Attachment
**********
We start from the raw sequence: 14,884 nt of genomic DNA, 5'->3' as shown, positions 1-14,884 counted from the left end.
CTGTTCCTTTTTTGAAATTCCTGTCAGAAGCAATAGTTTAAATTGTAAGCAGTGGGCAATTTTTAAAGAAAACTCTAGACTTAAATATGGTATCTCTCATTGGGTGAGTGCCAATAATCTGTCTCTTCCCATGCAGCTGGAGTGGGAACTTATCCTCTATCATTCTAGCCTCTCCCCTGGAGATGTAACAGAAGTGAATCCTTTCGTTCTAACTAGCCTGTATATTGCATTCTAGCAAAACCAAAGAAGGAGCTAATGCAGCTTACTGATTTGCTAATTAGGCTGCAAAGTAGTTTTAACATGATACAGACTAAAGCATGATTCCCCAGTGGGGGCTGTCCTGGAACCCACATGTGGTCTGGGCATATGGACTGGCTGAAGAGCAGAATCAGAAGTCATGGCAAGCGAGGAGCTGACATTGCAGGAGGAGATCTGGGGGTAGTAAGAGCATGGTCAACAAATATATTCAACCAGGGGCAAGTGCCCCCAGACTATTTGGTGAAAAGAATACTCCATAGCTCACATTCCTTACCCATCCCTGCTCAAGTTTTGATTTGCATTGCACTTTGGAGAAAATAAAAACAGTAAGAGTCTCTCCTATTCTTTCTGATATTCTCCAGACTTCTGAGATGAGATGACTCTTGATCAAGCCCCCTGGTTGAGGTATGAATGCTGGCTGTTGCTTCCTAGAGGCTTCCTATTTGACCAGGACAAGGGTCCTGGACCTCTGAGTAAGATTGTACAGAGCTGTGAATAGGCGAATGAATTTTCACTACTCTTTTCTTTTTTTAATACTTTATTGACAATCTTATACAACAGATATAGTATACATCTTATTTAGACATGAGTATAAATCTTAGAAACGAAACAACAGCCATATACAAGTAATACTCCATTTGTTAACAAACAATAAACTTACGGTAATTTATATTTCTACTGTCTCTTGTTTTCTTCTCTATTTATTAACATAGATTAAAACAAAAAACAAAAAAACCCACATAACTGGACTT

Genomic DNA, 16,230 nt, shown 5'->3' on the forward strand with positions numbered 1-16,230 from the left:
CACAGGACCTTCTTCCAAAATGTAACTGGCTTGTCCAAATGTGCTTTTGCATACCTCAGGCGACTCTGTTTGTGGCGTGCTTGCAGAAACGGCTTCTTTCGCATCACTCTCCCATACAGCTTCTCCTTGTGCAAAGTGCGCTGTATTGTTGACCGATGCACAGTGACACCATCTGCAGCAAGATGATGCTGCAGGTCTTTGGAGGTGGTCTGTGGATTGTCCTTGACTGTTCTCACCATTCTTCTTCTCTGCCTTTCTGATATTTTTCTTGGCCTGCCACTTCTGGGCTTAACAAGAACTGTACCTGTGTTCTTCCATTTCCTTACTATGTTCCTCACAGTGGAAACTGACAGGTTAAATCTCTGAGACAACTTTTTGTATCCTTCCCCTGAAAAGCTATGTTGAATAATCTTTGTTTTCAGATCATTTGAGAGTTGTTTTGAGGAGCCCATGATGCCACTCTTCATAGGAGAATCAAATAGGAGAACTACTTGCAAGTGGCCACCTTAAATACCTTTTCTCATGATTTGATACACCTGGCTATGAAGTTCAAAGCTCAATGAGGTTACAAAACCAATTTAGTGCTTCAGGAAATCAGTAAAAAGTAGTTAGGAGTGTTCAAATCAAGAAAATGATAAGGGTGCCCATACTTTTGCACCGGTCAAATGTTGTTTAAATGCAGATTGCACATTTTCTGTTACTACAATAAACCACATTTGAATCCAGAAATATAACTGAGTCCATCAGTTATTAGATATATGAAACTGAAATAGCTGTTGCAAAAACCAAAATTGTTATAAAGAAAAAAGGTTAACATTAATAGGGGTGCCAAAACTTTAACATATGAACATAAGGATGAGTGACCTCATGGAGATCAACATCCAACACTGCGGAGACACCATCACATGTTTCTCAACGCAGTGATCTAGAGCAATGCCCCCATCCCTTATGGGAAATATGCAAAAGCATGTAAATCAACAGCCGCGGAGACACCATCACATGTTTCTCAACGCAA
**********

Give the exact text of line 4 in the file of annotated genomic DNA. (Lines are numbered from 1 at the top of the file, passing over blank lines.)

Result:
CACAGGACCTTCTTCCAAAATGTAACTGGCTTGTCCAAATGTGCTTTTGCATACCTCAGGCGACTCTGTTTGTGGCGTGCTTGCAGAAACGGCTTCTTTCGCATCACTCTCCCATACAGCTTCTCCTTGTGCAAAGTGCGCTGTATTGTTGACCGATGCACAGTGACACCATCTGCAGCAAGATGATGCTGCAGGTCTTTGGAGGTGGTCTGTGGATTGTCCTTGACTGTTCTCACCATTCTTCTTCTCTGCCTTTCTGATATTTTTCTTGGCCTGCCACTTCTGGGCTTAACAAGAACTGTACCTGTGTTCTTCCATTTCCTTACTATGTTCCTCACAGTGGAAACTGACAGGTTAAATCTCTGAGACAACTTTTTGTATCCTTCCCCTGAAAAGCTATGTTGAATAATCTTTGTTTTCAGATCATTTGAGAGTTGTTTTGAGGAGCCCATGATGCCACTCTTCATAGGAGAATCAAATAGGAGAACTACTTGCAAGTGGCCACCTTAAATACCTTTTCTCATGATTTGATACACCTGGCTATGAAGTTCAAAGCTCAATGAGGTTACAAAACCAATTTAGTGCTTCAGGAAATCAGTAAAAAGTAGTTAGGAGTGTTCAAATCAAGAAAATGATAAGGGTGCCCATACTTTTGCACCGGTCAAATGTTGTTTAAATGCAGATTGCACATTTTCTGTTACTACAATAAACCACATTTGAATCCAGAAATATAACTGAGTCCATCAGTTATTAGATATATGAAACTGAAATAGCTGTTGCAAAAACCAAAATTGTTATAAAGAAAAAAGGTTAACATTAATAGGGGTGCCAAAACTTTAACATATGAACATAAGGATGAGTGACCTCATGGAGATCAACATCCAACACTGCGGAGACACCATCACATGTTTCTCAACGCAGTGATCTAGAGCAATGCCCCCATCCCTTATGGGAAATATGCAAAAGCATGTAAATCAACAGCCGCGGAGACACCATCACATGTTTCTCAACGCAA